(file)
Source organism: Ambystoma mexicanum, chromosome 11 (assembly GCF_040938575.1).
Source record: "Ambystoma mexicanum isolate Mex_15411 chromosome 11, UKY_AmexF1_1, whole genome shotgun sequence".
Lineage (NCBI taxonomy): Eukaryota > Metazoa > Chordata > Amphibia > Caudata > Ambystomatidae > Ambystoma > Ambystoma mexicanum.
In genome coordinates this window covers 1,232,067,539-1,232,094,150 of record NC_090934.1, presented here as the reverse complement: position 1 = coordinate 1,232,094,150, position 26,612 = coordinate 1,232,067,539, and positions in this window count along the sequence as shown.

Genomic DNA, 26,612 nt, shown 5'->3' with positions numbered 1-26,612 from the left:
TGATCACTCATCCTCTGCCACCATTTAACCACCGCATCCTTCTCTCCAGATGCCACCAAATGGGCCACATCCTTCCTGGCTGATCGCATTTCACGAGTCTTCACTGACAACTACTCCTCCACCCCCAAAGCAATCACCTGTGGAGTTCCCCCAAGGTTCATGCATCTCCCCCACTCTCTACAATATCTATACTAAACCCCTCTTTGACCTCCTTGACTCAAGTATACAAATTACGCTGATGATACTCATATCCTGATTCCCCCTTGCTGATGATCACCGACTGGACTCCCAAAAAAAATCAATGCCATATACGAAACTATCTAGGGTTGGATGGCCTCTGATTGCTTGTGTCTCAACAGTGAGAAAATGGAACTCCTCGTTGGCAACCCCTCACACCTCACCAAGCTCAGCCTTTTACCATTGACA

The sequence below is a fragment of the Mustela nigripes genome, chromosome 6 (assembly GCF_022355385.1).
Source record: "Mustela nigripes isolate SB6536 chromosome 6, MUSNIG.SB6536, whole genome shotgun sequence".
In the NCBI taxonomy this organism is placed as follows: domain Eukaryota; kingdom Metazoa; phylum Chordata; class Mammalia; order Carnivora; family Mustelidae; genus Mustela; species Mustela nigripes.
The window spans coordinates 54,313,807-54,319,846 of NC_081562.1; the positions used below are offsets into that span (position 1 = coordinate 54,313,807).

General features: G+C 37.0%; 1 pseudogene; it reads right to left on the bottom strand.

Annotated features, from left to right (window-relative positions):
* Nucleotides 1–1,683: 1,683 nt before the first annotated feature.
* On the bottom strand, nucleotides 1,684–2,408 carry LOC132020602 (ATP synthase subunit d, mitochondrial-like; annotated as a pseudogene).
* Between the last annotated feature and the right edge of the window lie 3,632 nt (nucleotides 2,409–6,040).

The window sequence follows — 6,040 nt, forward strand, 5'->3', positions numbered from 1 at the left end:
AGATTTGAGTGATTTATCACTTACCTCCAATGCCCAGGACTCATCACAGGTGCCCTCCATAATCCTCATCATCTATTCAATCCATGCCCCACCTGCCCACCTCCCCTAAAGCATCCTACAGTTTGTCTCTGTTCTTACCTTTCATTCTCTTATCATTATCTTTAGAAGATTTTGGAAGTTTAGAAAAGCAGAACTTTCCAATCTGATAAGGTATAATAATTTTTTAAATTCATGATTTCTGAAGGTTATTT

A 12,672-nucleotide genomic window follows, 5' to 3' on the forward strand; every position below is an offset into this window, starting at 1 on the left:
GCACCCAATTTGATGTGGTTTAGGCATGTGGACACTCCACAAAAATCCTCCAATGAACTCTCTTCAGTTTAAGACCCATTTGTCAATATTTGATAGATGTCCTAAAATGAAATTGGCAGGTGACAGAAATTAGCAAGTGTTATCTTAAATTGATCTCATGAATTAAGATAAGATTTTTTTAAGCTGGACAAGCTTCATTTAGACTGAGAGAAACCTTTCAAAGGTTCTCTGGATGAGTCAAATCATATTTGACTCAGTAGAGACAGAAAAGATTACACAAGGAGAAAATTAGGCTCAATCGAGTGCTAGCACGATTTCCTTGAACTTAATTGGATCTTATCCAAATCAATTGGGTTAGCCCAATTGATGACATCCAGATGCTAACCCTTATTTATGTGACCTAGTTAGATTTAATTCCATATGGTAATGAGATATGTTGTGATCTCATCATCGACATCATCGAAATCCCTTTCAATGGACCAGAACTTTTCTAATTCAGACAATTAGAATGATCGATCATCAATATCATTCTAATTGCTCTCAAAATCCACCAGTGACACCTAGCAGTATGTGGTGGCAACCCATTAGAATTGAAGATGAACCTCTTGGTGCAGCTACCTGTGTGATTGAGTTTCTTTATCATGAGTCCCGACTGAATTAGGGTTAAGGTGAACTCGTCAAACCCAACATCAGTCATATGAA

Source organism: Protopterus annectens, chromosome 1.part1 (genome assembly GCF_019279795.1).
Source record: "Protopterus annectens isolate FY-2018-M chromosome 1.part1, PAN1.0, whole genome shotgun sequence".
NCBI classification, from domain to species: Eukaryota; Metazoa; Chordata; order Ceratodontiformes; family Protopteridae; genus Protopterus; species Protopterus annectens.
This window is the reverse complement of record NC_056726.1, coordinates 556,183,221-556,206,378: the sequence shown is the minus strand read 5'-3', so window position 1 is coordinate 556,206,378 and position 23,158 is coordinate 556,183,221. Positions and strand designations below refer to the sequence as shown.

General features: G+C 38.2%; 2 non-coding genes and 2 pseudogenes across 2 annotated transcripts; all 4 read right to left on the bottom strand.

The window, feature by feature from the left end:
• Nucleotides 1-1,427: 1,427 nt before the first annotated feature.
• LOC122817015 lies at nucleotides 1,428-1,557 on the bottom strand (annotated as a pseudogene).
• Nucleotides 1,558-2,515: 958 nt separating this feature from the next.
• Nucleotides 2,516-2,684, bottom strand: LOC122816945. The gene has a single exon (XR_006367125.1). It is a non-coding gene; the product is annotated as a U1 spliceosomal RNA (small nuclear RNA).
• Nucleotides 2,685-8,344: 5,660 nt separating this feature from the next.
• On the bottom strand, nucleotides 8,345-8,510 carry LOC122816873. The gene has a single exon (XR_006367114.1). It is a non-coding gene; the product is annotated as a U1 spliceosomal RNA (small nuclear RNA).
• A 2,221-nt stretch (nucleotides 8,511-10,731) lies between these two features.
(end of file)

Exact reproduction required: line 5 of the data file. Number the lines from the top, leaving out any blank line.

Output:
Genomic DNA, 26,612 nt, shown 5'->3' with positions numbered 1-26,612 from the left: